Donald Harris

Obituary of Donald Jay Harris

Donald J. “Old Warrior” Harris, beloved father, grandfather, great-grandfather, great-great-grandfather and wounded World War II veteran passed away peacefully while surrounded by generations of his family on March 8, 2023.  He was 100 years old. 

Born in Ontario, Oregon, on August 9th, 1922 to Roy and Fannie Mae Harris, Don was one of four children including older brother, Wayne, and younger sisters, Lois and Helen. 

In the mid 1920’s, the Harris family purchased range land east of Malheur City where they built a ranch and bought several gold mining claims.  Throughout the Great Depression era, Don, his brother, Wayne and his father mined gold by hand throughout the Dixie Creek basin in eastern Oregon.  When not working on the ranch or mining sites, Don attended grade school in Brogan, Oregon from 1929 to 1935.  

“I was about 10 when we started.  Dad said he would keep the first 100 dollars each month from each claim and give the rest to us boys.  That summer we pulled about 240 dollars from the first site.  Dad said, ‘Wait a minute.  You boys are richer than me!  We need to renegotiate our agreement.’  Of course, Wayne and I conceded when dad joked about charging us rent.  We did okay during the Depression.”

With the proceeds from their gold claims, Don’s father purchased a lumber mill where he made railroad ties for the Union Pacific Railroad.  He also converted a flatbed truck into a school bus which he used to transport local children, including his own, to school in Brogan throughout the 1930s.   

In the late 1930’s Don left home and moved to Vale, Oregon where he attended high school and met his future wife, Clara Musgrove.  Don played football for the Vale Vikings, lettering in 1938 and 1939.

Following graduation in 1940, Don moved to Pendleton to work on his uncle’s ranch.  For almost three years, as World War II progressed, he tended sheep on the rolling hillsides near the airbase that would eventually become today’s Pendleton Airport.  

In the summer of 1942, as war raged so far away from those fields of peaceful, swaying amber, he would lie at night near the end of the air strip and watch the mighty bombers thunder overhead as they practiced touch-and-goes.  It was under those brilliant starry skies, shepherding his uncle’s sheep, that he made the decision to join the military.  Like his father (Roy) who had served in the U.S. Marine Corp during World War I, Don felt it was something he had a duty to do.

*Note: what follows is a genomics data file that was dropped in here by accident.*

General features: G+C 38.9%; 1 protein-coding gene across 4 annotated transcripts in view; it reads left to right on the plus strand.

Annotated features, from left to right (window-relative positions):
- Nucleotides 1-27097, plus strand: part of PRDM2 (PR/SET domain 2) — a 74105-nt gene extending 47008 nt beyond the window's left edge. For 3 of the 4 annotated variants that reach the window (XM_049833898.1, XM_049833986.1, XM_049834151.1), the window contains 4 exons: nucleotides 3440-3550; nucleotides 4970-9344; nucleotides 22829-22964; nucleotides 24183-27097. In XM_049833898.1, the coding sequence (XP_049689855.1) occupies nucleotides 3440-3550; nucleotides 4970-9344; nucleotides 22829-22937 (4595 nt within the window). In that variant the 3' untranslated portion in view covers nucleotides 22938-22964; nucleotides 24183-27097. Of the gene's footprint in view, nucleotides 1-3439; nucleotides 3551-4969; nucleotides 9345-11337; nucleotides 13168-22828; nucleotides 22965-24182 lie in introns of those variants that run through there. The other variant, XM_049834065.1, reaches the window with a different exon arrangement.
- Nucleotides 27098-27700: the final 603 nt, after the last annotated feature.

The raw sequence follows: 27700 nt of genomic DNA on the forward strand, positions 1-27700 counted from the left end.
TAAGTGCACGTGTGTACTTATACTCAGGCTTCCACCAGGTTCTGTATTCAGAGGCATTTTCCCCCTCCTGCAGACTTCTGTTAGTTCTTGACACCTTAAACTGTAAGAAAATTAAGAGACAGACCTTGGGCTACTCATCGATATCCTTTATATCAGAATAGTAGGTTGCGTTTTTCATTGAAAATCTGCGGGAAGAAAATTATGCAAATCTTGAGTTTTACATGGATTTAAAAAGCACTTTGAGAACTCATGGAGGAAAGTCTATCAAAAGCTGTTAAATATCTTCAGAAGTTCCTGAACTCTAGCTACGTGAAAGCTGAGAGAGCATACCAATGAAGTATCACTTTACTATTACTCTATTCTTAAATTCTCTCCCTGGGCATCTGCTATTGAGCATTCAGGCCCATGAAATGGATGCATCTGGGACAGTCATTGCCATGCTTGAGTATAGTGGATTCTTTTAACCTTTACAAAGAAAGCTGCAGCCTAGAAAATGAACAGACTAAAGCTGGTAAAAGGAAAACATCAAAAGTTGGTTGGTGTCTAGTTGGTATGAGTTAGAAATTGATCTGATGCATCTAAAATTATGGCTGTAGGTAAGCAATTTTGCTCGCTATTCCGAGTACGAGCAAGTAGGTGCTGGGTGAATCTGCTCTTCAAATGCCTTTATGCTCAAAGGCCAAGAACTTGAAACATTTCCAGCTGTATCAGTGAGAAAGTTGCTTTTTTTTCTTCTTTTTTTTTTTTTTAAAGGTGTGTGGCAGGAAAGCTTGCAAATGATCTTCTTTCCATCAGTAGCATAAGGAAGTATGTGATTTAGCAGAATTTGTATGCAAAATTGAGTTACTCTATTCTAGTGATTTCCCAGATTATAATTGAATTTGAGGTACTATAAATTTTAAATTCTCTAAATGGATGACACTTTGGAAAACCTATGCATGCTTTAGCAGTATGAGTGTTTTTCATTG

First, Don attempted and failed to become a pilot in the Army Air Corp in 1943.  Don would say in later years that he believed some of his symptoms contributing to the failed physical exam could have been the result of a rattlesnake bite he suffered while stacking hay one summer as a teenager. 

“I had the worst headache of my life for two weeks,” he said of the days following the snake bite, “I was so dizzy I could barely walk.”

Undeterred, in winter 1943, wanting to follow in his father’s footsteps, Don attempted to join the Marine Corp Officer training regiment, where he was disqualified by the results of an unexpected academic test. 

“I didn’t know they were going to book test me,” he would say with a chuckle, “I couldn’t be a pilot because I got too dizzy, and who would have thought the Marines wanted a book worm.  So, I figured I would try Ranger school.”

Don enlisted in the Army as part of the Expeditionary Force and completed basic training in the scorching heat of Camp Hawn, near Death Valley, California in Summer of 1943.  In fall of 1943, he boarded a troop train bound for New York where he then embarked on a 3-week long, zig-zagging trip by passenger ship across the U-Boat-infested Atlantic ocean to England, along with 10,000 other U.S. soldiers.  From September 1943 to late May 1944, Don’s unit secretly trained in England for what would become the greatest military invasion in human history.

D-Day, June 6, 1944

In the early morning hours of June 6, 1944, Don’s unit received orders to board a transport ship which would take them to a location off the shores of Normandy, France near what would become known to the world as “Utah Beach”, one of several locations along the northern coast of France where Allied Forces would invade Nazi occupied Europe.   Once there, they would engage a critical mission to accompany Allied invasion forces on the beach head while protecting the movement of equipment, armament and personnel, and proceed inland, nearly 10 miles, to the French town of Saint-Mere-Eglise.